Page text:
Rococostyle in interior designthe decorative artspaintingarchitectureand sculpture that originated in Paris in the early 18th century but was soon adopted throughout France and later in other countries, principally Germany and Austria. It is characterized by lightness, elegance, and an exuberant use of curving natural forms in ornamentation.Making a Mint and White Rococo Costume - Part Three
The word Rococo is derived from the French word rocaillewhich denoted the shell-covered rock work that was used to decorate artificial grottoes. Several interior designers, painters, and engravers, among them Pierre Le Pautre, J. MeissonierJean Berainand Nicolas Pineaudeveloped a lighter and more intimate style of decoration for the new residences of nobles in Paris. Asymmetrical design was the rule. Light pastels, ivory white, and gold were the predominant colours, and Rococo decorators frequently used mirrors to enhance the sense of open space.
The Rococo style was also manifested in the decorative arts. Its asymmetrical forms and rocaille ornament were quickly adapted to silver and porcelainand French furniture of the period also displayed curving forms, naturalistic shell and floral ornament, and a more elaborate, playful use of gilt-bronze and porcelain ornamentation.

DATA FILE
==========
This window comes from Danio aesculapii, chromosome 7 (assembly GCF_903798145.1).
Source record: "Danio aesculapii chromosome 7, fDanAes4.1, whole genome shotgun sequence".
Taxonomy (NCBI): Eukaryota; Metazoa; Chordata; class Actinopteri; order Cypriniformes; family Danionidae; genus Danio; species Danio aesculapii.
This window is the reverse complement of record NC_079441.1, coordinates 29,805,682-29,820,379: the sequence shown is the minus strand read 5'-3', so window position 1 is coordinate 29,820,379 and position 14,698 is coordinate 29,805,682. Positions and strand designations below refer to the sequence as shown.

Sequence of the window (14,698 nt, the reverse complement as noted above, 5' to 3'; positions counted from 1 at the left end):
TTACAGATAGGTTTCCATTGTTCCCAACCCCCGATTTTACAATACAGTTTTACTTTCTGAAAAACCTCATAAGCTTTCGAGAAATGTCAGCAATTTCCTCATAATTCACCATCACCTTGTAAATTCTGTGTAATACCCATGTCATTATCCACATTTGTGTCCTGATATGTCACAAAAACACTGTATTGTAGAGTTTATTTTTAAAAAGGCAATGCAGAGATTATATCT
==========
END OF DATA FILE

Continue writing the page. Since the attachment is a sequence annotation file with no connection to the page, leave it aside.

French Rococo painting in general was characterized by easygoing, lighthearted treatments of mythological and courtship themes, rich and delicate brushwork, a relatively light tonal key, and sensuous colouring. Rococo sculpture was notable for its intimate scale, its naturalism, and its varied surface effects. From France the Rococo style spread in the s to the Catholic German-speaking lands, where it was adapted to a brilliant style of religious architecture that combined French elegance with south German fantasy as well as with a lingering Baroque interest in dramatic spatial and plastic effects.
Among the finest German Rococo pilgrimage churches are the Vierzehnheiligen —72near Lichtenfels, in Bavariadesigned by Balthasar Neumannand the Wieskirche begun —54near Munich, built by Dominikus Zimmermann and decorated by his elder brother Johann Baptist Zimmermann.
In Italy the Rococo style was concentrated primarily in Venicewhere it was epitomized by the large-scale decorative paintings of Giovanni Battista Tiepolo. The urban vistas of Francesco Guardi and Canaletto were also influenced by the Rococo. Meanwhile, in France the style had already begun to decline by the s when it came under attack from critics for its triviality and ornamental excesses, and by the s the new, more austere movement of Neoclassicism began to supplant the Rococo in France.